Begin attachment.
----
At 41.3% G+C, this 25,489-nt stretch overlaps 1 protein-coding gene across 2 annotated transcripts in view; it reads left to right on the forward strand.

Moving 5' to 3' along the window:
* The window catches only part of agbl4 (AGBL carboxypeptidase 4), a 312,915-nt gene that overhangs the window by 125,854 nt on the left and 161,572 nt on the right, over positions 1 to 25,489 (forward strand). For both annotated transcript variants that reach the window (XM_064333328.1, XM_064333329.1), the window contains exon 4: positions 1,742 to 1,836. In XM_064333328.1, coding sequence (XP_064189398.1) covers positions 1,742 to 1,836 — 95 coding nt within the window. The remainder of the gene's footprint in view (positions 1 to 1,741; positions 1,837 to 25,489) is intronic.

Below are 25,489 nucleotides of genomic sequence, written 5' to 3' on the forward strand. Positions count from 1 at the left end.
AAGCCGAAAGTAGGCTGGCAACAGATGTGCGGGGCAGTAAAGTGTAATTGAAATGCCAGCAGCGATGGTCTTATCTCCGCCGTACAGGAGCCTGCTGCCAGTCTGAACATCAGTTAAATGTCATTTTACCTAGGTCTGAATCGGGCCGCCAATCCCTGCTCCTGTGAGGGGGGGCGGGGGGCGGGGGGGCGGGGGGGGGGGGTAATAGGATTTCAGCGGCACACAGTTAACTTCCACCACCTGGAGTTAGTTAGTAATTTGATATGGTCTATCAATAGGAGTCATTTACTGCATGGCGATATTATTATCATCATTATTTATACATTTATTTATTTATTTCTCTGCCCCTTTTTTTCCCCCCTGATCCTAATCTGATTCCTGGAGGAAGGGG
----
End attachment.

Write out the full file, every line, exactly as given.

At 41.3% G+C, this 25,489-nt stretch overlaps 1 protein-coding gene across 2 annotated transcripts in view; it reads left to right on the forward strand.

Moving 5' to 3' along the window:
* The window catches only part of agbl4 (AGBL carboxypeptidase 4), a 312,915-nt gene that overhangs the window by 125,854 nt on the left and 161,572 nt on the right, over positions 1 to 25,489 (forward strand). For both annotated transcript variants that reach the window (XM_064333328.1, XM_064333329.1), the window contains exon 4: positions 1,742 to 1,836. In XM_064333328.1, coding sequence (XP_064189398.1) covers positions 1,742 to 1,836 — 95 coding nt within the window. The remainder of the gene's footprint in view (positions 1 to 1,741; positions 1,837 to 25,489) is intronic.

Below are 25,489 nucleotides of genomic sequence, written 5' to 3' on the forward strand. Positions count from 1 at the left end.
AAGCCGAAAGTAGGCTGGCAACAGATGTGCGGGGCAGTAAAGTGTAATTGAAATGCCAGCAGCGATGGTCTTATCTCCGCCGTACAGGAGCCTGCTGCCAGTCTGAACATCAGTTAAATGTCATTTTACCTAGGTCTGAATCGGGCCGCCAATCCCTGCTCCTGTGAGGGGGGGCGGGGGGCGGGGGGGCGGGGGGGGGGGGTAATAGGATTTCAGCGGCACACAGTTAACTTCCACCACCTGGAGTTAGTTAGTAATTTGATATGGTCTATCAATAGGAGTCATTTACTGCATGGCGATATTATTATCATCATTATTTATACATTTATTTATTTATTTCTCTGCCCCTTTTTTTCCCCCCTGATCCTAATCTGATTCCTGGAGGAAGGGG